The festival has considerably changed from its origins – it began in 1825 – he believes.
“Now the objects the Mah Song use are strange. In the past, they only used thin metal objects, but now you can see trees, bicycle wheels, and other strange objects. These have got nothing to do with religion, and everything to do with fantasy.
“Nowadays, people come to watch the parade just to see the Mah Song’s piercings, instead of focusing on the parade of the gods.
“Personally, I disagree with piercing yourself with strange things, but I don’t know how to stop the Mah Song from doing this. If they are my close friends, I will tell them not to do it.
“To make your followers respect you, you don’t have to pierce or stab yourself, you just give them good preachings or advice.
“The reason we light the firecrackers is to welcome the gods, but many people see the firecrackers as some sort of challenge.”
In the past, only those closely connected to the shine wore white.
“But now it’s fashionable,” Mr Jaran explains.
“Sometimes it’s good, but also some people only wear white because everyone else is, they do not know the meaning behind it. And also some people wear white but still misbehave.
“I think the Vegetarian Festival is more like a commercial product. Now there are competitions and commercial sponsors cars involved in the parade.
“I understand that these are sometimes necessary, but for some sponsors, I think we don’t need them – the shrine will still move forward, but maybe not in the same direction.
“It depends on what components of the festival you believe are important – the material ones, or the culture.”
A FEMALE MAH SONG
Someone who knows first hand the way the festival has changed is Phuket resident Piyatharin Ruengrong, who has been a Mah Song for the past 10 years.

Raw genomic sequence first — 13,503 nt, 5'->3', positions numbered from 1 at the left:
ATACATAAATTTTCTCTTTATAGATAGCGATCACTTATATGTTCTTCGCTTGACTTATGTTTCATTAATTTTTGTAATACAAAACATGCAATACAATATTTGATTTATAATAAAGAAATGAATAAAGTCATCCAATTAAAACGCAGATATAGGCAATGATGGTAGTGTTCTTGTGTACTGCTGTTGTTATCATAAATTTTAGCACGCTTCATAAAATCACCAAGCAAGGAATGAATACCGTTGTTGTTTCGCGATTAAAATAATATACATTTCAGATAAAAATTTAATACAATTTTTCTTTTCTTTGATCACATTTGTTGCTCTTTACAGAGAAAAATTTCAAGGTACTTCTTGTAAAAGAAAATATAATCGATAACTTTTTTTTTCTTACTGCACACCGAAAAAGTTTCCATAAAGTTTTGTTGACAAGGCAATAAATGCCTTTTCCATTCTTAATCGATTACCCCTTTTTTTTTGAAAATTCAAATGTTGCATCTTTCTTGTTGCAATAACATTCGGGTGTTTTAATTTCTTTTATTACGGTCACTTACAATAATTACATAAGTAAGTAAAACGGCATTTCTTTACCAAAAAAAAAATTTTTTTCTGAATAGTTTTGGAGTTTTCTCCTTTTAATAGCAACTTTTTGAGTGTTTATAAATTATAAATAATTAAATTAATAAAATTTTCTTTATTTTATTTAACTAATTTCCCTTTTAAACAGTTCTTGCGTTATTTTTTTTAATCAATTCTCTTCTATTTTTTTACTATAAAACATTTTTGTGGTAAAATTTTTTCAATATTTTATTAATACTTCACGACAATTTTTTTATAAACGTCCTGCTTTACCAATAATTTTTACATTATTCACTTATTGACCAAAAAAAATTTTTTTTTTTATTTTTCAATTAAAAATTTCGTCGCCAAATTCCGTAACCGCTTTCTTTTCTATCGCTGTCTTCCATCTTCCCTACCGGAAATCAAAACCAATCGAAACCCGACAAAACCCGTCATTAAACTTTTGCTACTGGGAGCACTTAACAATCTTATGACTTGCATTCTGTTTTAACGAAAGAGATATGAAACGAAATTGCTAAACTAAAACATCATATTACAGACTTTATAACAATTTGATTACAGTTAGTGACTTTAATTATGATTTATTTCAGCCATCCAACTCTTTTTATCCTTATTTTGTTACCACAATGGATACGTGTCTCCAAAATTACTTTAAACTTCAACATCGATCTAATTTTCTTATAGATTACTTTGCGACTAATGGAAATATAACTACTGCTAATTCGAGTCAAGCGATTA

Miss Piyatharin is special because not only was she chosen as a Mah Song at the young age of around 14, she is also a woman. Female Mah Song are relatively uncommon, and are hard to identify because few pierce their faces.
Now aged 24, Miss Piyatharin explains her journey as a Mah Song.
“It started when I was in Year 9 – around that time I was helping at the Pud Jaw Shrine during school break. One day, I was about to walk across to the shrine, and I felt like there was something banging into me.
“It was like something collided with me. It felt like the god and I were fighting against each other inside my body – I didn’t want to accept it, but the god wanted to possess me. At the time there was an older Mah Song at the temple who was able to help me through the process.”
Miss Piyatharin, who works in the HR department of Bangkok Hospital Phuket, said she spent her first year as a Mah Song studying about her god.
“There was one time I was left very shocked because a senior Mah Song pulled my hand and put it in boiling oil. My mind knew it was boiling oil, but once my hand was in, it was like it didn’t belong to me. I didn’t feel any pain. I could only see what was happening with my eyes, and the smell. Other than that my body belonged to the god.
Miss Piyatharin believes the piercings that Mah Song are known for these days are not the main point of the festival.
“At the Pud Jaw Shrine, it is very strict for female Mah Song. If you want to pierce yourself, they will ask you, ‘why do you want to do it?’ You must give a good reason.
“My wish is for Mah Song to be really aware of what they are doing, and why they are doing it.
“Gods think that the sound of firecrackers is the voice of the heavens, but people who throw them to the Mah Song – I don’t know what they are thinking.
“I don’t want people to focus only on the 10-day festival. It can be more widely-reaching than only the festival. There are many benefits to following the lifestyle of Gin Pak, it can help you become a clean person and lift your mind.
“If you want to, you can follow Gin Pak for a longer period and your life will be better for it.”
On Sunday night, the final night of the festival, every shrine will have a procession to Saphan Hin to send the gods back to heaven. For the full schedule of events, view the full Vegetarian Festival guide at tinyurl.com/phuketveg